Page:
We did an interview with Chris on our first visit to the house, and out of the corner of my eye, I see Juliette coming down and I didn’t even know what she looked like now, since I’d only seen these older videos of her. She came down the stairs with her cell phone and her little sassy walk. (laughs) I look out the corner of my eye and I’m just like, “That’s who I want to talk to. I really want to talk to her.” Then after we finished the interview, I asked her like, “Hey, if I come by a little later, would you guys be down to hang out?” She’s like, “I don’t know. I don’t know if we’re going to be here, we might, we might not.” (laughs) Just being such a teenager, but then, over the next few days we just kept coming back to the house, spending more and more time with her and Howard and Chris and yes, they started slowly letting us into the house and opening up, so that’s pretty great.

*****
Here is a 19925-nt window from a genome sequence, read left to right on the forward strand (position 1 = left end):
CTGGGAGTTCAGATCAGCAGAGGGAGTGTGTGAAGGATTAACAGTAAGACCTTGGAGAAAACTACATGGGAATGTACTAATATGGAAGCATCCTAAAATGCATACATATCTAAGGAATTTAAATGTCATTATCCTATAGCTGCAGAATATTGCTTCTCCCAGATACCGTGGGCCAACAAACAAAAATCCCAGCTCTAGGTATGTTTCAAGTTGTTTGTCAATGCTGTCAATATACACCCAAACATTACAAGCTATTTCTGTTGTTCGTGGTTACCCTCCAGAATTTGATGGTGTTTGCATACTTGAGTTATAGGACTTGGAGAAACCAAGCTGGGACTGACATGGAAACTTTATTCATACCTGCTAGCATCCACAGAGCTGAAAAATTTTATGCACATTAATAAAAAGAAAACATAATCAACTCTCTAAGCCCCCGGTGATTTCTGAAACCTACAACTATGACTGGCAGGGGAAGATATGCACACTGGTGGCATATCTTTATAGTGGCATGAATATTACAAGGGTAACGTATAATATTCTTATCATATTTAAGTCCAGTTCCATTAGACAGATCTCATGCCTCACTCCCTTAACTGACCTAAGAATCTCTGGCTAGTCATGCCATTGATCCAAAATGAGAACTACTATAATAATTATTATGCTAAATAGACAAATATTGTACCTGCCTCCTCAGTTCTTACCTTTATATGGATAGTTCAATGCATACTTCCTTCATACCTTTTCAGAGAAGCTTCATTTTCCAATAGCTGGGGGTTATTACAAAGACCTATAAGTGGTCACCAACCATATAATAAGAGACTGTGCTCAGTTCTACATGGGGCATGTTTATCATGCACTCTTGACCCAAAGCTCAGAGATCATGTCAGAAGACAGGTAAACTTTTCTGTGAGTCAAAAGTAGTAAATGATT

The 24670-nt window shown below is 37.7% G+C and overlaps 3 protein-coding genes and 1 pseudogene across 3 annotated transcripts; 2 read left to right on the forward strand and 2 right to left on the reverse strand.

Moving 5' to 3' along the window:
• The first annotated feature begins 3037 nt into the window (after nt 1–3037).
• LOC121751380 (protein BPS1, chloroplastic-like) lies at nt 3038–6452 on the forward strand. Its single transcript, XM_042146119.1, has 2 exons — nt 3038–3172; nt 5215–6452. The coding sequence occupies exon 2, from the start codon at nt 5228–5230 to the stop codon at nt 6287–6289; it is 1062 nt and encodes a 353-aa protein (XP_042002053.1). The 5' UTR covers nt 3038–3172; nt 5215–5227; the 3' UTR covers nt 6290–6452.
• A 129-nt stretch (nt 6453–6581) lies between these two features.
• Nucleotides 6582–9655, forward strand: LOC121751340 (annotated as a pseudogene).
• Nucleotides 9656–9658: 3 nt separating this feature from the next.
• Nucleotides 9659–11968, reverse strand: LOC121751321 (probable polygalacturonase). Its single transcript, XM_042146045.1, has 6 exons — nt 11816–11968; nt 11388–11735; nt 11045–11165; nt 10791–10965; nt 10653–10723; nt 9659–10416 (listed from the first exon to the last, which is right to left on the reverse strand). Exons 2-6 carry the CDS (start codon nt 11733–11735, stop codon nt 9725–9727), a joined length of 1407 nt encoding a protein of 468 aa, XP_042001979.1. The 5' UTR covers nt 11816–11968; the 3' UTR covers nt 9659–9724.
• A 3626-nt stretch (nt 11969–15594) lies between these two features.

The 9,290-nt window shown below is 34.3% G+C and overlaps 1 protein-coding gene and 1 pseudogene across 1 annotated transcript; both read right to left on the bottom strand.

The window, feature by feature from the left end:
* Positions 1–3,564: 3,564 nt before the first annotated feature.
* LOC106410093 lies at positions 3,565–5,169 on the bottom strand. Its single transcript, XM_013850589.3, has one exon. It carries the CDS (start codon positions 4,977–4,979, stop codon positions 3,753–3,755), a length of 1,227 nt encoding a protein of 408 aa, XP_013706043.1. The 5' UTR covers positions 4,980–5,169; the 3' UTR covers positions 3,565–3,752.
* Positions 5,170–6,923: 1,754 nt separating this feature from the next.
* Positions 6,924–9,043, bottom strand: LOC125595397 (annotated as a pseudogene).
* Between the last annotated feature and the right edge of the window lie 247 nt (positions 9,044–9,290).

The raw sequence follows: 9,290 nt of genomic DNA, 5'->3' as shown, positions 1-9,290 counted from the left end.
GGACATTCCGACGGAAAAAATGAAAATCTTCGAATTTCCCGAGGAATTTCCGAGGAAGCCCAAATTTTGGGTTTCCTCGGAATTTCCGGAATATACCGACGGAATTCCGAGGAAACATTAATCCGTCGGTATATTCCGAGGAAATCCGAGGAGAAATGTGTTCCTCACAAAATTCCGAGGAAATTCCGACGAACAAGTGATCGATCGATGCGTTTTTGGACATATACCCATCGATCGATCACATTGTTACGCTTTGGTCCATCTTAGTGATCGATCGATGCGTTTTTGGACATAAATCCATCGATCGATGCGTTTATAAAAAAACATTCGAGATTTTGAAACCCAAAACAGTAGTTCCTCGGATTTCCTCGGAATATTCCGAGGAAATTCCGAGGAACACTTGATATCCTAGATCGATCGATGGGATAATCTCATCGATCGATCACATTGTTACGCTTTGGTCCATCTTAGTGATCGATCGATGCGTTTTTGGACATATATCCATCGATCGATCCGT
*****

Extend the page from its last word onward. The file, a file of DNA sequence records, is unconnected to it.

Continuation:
CLR: So, about how long have they lived with Chris? When did their parents die?

SW: That happened when Juliette was 3 and Howard was 5, so they were very little. They’ve lived with their uncle Chris since then, basically.

CLR: How old are they in your movie?

SW: Juliette is 15, Howard 17.

CLR: Got it. So, I really liked the film …

SW: Thank you.

CLR: … but I wanted it to be longer; I wanted to know more about their stories. Are you adapting this into a feature or are you making a feature of which this might be one component? Because the plight of climate-change refugees is a hugely important topic, which specificity in storytelling, as you have here, can help make more accessible. So what are your plans after this, either with these people or on the same topic?